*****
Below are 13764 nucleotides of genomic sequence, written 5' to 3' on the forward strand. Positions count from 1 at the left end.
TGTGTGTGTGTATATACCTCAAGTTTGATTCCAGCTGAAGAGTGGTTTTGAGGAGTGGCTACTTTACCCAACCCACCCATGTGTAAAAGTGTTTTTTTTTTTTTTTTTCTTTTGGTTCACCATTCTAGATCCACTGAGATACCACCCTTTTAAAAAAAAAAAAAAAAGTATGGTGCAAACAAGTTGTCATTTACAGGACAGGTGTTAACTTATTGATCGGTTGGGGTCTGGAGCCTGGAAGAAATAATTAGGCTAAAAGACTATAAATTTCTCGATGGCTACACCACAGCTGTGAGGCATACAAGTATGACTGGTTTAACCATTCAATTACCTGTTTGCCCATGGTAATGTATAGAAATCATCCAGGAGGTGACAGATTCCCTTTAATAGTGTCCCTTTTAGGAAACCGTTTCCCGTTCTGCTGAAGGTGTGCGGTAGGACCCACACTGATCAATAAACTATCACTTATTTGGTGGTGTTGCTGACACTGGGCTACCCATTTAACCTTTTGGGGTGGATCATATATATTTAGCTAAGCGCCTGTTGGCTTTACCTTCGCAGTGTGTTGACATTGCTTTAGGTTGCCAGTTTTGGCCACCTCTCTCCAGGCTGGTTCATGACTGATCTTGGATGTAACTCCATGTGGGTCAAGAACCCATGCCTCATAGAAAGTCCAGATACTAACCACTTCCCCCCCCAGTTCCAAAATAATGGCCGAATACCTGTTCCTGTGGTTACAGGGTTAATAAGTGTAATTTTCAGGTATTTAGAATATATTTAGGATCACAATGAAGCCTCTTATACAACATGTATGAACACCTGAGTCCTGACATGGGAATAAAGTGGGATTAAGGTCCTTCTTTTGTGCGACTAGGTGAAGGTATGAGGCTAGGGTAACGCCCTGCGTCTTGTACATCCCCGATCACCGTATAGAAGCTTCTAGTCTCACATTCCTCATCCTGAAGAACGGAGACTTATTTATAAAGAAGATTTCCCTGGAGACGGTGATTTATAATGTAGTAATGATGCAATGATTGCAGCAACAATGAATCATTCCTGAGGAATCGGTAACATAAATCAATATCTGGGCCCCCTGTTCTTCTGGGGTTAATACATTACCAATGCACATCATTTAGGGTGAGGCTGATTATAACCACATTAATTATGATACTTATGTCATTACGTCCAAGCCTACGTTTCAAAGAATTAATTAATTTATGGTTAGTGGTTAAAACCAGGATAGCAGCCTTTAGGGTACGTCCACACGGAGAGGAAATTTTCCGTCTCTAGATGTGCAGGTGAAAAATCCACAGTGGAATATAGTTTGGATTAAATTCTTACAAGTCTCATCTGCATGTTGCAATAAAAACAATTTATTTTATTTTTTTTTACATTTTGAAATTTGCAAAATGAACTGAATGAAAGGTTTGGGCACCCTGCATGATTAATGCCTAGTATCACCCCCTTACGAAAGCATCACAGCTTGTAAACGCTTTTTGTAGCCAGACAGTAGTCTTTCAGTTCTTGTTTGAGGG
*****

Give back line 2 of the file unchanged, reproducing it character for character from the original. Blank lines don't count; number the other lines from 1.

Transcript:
TGTGTGTGTGTATATACCTCAAGTTTGATTCCAGCTGAAGAGTGGTTTTGAGGAGTGGCTACTTTACCCAACCCACCCATGTGTAAAAGTGTTTTTTTTTTTTTTTTTCTTTTGGTTCACCATTCTAGATCCACTGAGATACCACCCTTTTAAAAAAAAAAAAAAAAGTATGGTGCAAACAAGTTGTCATTTACAGGACAGGTGTTAACTTATTGATCGGTTGGGGTCTGGAGCCTGGAAGAAATAATTAGGCTAAAAGACTATAAATTTCTCGATGGCTACACCACAGCTGTGAGGCATACAAGTATGACTGGTTTAACCATTCAATTACCTGTTTGCCCATGGTAATGTATAGAAATCATCCAGGAGGTGACAGATTCCCTTTAATAGTGTCCCTTTTAGGAAACCGTTTCCCGTTCTGCTGAAGGTGTGCGGTAGGACCCACACTGATCAATAAACTATCACTTATTTGGTGGTGTTGCTGACACTGGGCTACCCATTTAACCTTTTGGGGTGGATCATATATATTTAGCTAAGCGCCTGTTGGCTTTACCTTCGCAGTGTGTTGACATTGCTTTAGGTTGCCAGTTTTGGCCACCTCTCTCCAGGCTGGTTCATGACTGATCTTGGATGTAACTCCATGTGGGTCAAGAACCCATGCCTCATAGAAAGTCCAGATACTAACCACTTCCCCCCCCAGTTCCAAAATAATGGCCGAATACCTGTTCCTGTGGTTACAGGGTTAATAAGTGTAATTTTCAGGTATTTAGAATATATTTAGGATCACAATGAAGCCTCTTATACAACATGTATGAACACCTGAGTCCTGACATGGGAATAAAGTGGGATTAAGGTCCTTCTTTTGTGCGACTAGGTGAAGGTATGAGGCTAGGGTAACGCCCTGCGTCTTGTACATCCCCGATCACCGTATAGAAGCTTCTAGTCTCACATTCCTCATCCTGAAGAACGGAGACTTATTTATAAAGAAGATTTCCCTGGAGACGGTGATTTATAATGTAGTAATGATGCAATGATTGCAGCAACAATGAATCATTCCTGAGGAATCGGTAACATAAATCAATATCTGGGCCCCCTGTTCTTCTGGGGTTAATACATTACCAATGCACATCATTTAGGGTGAGGCTGATTATAACCACATTAATTATGATACTTATGTCATTACGTCCAAGCCTACGTTTCAAAGAATTAATTAATTTATGGTTAGTGGTTAAAACCAGGATAGCAGCCTTTAGGGTACGTCCACACGGAGAGGAAATTTTCCGTCTCTAGATGTGCAGGTGAAAAATCCACAGTGGAATATAGTTTGGATTAAATTCTTACAAGTCTCATCTGCATGTTGCAATAAAAACAATTTATTTTATTTTTTTTTACATTTTGAAATTTGCAAAATGAACTGAATGAAAGGTTTGGGCACCCTGCATGATTAATGCCTAGTATCACCCCCTTACGAAAGCATCACAGCTTGTAAACGCTTTTTGTAGCCAGACAGTAGTCTTTCAGTTCTTGTTTGAGGG